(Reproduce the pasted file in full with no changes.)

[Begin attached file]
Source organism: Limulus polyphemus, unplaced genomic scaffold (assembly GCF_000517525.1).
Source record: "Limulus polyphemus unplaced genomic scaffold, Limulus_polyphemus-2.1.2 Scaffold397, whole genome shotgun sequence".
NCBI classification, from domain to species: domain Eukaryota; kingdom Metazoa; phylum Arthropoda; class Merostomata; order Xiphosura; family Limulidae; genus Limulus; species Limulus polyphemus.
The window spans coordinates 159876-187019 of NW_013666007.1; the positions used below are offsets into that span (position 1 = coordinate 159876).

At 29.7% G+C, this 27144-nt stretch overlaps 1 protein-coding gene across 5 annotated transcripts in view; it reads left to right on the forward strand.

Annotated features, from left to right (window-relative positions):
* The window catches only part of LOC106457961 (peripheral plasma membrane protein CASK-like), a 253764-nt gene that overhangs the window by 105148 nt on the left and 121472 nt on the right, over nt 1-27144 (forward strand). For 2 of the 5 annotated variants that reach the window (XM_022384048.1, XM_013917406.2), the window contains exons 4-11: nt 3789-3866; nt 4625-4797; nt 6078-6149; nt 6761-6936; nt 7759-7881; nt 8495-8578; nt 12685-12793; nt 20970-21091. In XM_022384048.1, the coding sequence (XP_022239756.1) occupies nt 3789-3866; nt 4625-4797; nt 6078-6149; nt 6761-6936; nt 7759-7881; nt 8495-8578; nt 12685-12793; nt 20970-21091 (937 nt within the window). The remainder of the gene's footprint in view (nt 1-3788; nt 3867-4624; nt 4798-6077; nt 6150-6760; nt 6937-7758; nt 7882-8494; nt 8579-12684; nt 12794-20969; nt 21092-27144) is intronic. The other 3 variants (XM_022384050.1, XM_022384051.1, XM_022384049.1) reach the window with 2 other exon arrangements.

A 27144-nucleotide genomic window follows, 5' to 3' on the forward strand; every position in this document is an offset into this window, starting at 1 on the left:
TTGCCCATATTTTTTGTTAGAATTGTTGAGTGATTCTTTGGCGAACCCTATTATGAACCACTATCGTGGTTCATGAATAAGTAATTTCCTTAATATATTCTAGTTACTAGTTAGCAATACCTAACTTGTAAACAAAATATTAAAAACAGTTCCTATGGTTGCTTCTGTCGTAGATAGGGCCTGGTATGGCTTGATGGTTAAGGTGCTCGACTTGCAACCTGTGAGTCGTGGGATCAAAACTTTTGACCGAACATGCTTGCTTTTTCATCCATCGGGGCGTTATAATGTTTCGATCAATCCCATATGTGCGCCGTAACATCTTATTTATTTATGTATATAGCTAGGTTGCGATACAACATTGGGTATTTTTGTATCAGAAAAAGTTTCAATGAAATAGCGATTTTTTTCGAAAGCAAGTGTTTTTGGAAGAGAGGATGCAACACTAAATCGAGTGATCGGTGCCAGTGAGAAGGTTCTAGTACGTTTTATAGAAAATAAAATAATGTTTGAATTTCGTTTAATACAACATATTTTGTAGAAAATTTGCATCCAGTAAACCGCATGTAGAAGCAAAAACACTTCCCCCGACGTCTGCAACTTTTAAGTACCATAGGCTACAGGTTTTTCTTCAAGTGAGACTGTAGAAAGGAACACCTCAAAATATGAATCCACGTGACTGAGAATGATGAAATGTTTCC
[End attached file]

Source organism: Limulus polyphemus, unplaced genomic scaffold (assembly GCF_000517525.1).
Source record: "Limulus polyphemus unplaced genomic scaffold, Limulus_polyphemus-2.1.2 Scaffold397, whole genome shotgun sequence".
NCBI classification, from domain to species: domain Eukaryota; kingdom Metazoa; phylum Arthropoda; class Merostomata; order Xiphosura; family Limulidae; genus Limulus; species Limulus polyphemus.
The window spans coordinates 159876-187019 of NW_013666007.1; the positions used below are offsets into that span (position 1 = coordinate 159876).

At 29.7% G+C, this 27144-nt stretch overlaps 1 protein-coding gene across 5 annotated transcripts in view; it reads left to right on the forward strand.

Annotated features, from left to right (window-relative positions):
* The window catches only part of LOC106457961 (peripheral plasma membrane protein CASK-like), a 253764-nt gene that overhangs the window by 105148 nt on the left and 121472 nt on the right, over nt 1-27144 (forward strand). For 2 of the 5 annotated variants that reach the window (XM_022384048.1, XM_013917406.2), the window contains exons 4-11: nt 3789-3866; nt 4625-4797; nt 6078-6149; nt 6761-6936; nt 7759-7881; nt 8495-8578; nt 12685-12793; nt 20970-21091. In XM_022384048.1, the coding sequence (XP_022239756.1) occupies nt 3789-3866; nt 4625-4797; nt 6078-6149; nt 6761-6936; nt 7759-7881; nt 8495-8578; nt 12685-12793; nt 20970-21091 (937 nt within the window). The remainder of the gene's footprint in view (nt 1-3788; nt 3867-4624; nt 4798-6077; nt 6150-6760; nt 6937-7758; nt 7882-8494; nt 8579-12684; nt 12794-20969; nt 21092-27144) is intronic. The other 3 variants (XM_022384050.1, XM_022384051.1, XM_022384049.1) reach the window with 2 other exon arrangements.

A 27144-nucleotide genomic window follows, 5' to 3' on the forward strand; every position in this document is an offset into this window, starting at 1 on the left:
TTGCCCATATTTTTTGTTAGAATTGTTGAGTGATTCTTTGGCGAACCCTATTATGAACCACTATCGTGGTTCATGAATAAGTAATTTCCTTAATATATTCTAGTTACTAGTTAGCAATACCTAACTTGTAAACAAAATATTAAAAACAGTTCCTATGGTTGCTTCTGTCGTAGATAGGGCCTGGTATGGCTTGATGGTTAAGGTGCTCGACTTGCAACCTGTGAGTCGTGGGATCAAAACTTTTGACCGAACATGCTTGCTTTTTCATCCATCGGGGCGTTATAATGTTTCGATCAATCCCATATGTGCGCCGTAACATCTTATTTATTTATGTATATAGCTAGGTTGCGATACAACATTGGGTATTTTTGTATCAGAAAAAGTTTCAATGAAATAGCGATTTTTTTCGAAAGCAAGTGTTTTTGGAAGAGAGGATGCAACACTAAATCGAGTGATCGGTGCCAGTGAGAAGGTTCTAGTACGTTTTATAGAAAATAAAATAATGTTTGAATTTCGTTTAATACAACATATTTTGTAGAAAATTTGCATCCAGTAAACCGCATGTAGAAGCAAAAACACTTCCCCCGACGTCTGCAACTTTTAAGTACCATAGGCTACAGGTTTTTCTTCAAGTGAGACTGTAGAAAGGAACACCTCAAAATATGAATCCACGTGACTGAGAATGATGAAATGTTTCC